As reported across the globe, after a long takeover battle Suez and Veolia have recently come to an understanding and the merger of the world’s two largest water and waste groups should reshape the sector.
If Veolia wins the next battle(s), that is: “Even if significant concessions are sufficient to satisfy domestic and European regulators, competition authorities may weigh in on the proposed tie-up to avoid a fused Veolia-Suez gaining a dominant position in their markets,” comments think-tank EU Policies, which argues that Veolia’s CEO, Antoine Frérot, is hoping to take advantage of the pandemic-induced financial recession sweeping across Europe, as well as tap into a groundswell of support for the idea of building European industrial giants that could compete on an even keel with American and Chinese behemoths. “There is still, however, little appetite for the creation of large European monopolies, whether at home—particularly under European Competition Commissioner Margrethe Vestager’s critical eye—or abroad.”
Discrediting the myth of the European champion?
I commented on the Alstom-Siemens veto by the European competition authority in the past, asserting that the issue of corporate globalisation is widely used and poorly known. There was a de-globalisation narrative even before the Covid-19 pandemic, as observed in this article published by The Economist, and in its aftermath I explained that in the short run the largest European companies could be seriously damaged by a strong de-globalisation wave. In the longer run, for future competitiveness Europe would need to help champions in new industries emerge with a solid regional basis. More than consolidating what is already consolidated…
“Like Don Quixote de la Mancha, critics who claim that globalised companies are a malign presence in host countries and feed on malignant decision-making processes are, in fact, up against largely imaginary enemies”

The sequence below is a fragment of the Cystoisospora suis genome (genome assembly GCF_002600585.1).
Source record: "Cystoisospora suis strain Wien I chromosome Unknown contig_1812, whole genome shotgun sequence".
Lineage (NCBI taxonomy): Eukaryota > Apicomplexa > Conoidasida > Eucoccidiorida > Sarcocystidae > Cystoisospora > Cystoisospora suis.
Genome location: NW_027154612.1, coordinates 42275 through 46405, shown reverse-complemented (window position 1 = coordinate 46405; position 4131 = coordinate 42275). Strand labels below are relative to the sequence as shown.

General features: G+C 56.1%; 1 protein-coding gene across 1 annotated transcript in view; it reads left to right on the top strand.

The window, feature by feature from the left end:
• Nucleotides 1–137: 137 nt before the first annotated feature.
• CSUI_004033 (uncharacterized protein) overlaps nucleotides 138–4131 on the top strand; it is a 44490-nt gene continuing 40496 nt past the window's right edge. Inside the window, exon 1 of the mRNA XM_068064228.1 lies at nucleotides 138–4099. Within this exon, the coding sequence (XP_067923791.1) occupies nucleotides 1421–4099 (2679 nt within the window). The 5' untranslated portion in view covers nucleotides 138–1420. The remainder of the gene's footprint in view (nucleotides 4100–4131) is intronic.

A closer look at the reality of corporate globalisation provides a more ambiguous perspective anyway, showing that there is a big gap between the discourses on corporate globalisation and the reality of company activities in business, the permanence of which generates many myths. Like Miguel de Cervantes’ character in The Ingenious Gentleman Don Quixote de la Mancha, critics who claim that globalised companies are a malign presence in host countries and feed on malevolent decision-making processes are, in fact, up against largely imaginary enemies. They are attacking windmills, which they believe to be ferocious giants.
Myths often strive with the fact they tell convincing stories for unsolved problems. You can be sure that further empirical studies on corporate globalisation would mostly demonstrate the vulnerability, rather than the ferociousness, of the few global firms, the few born globals and the few truly global value chains, presently in existence.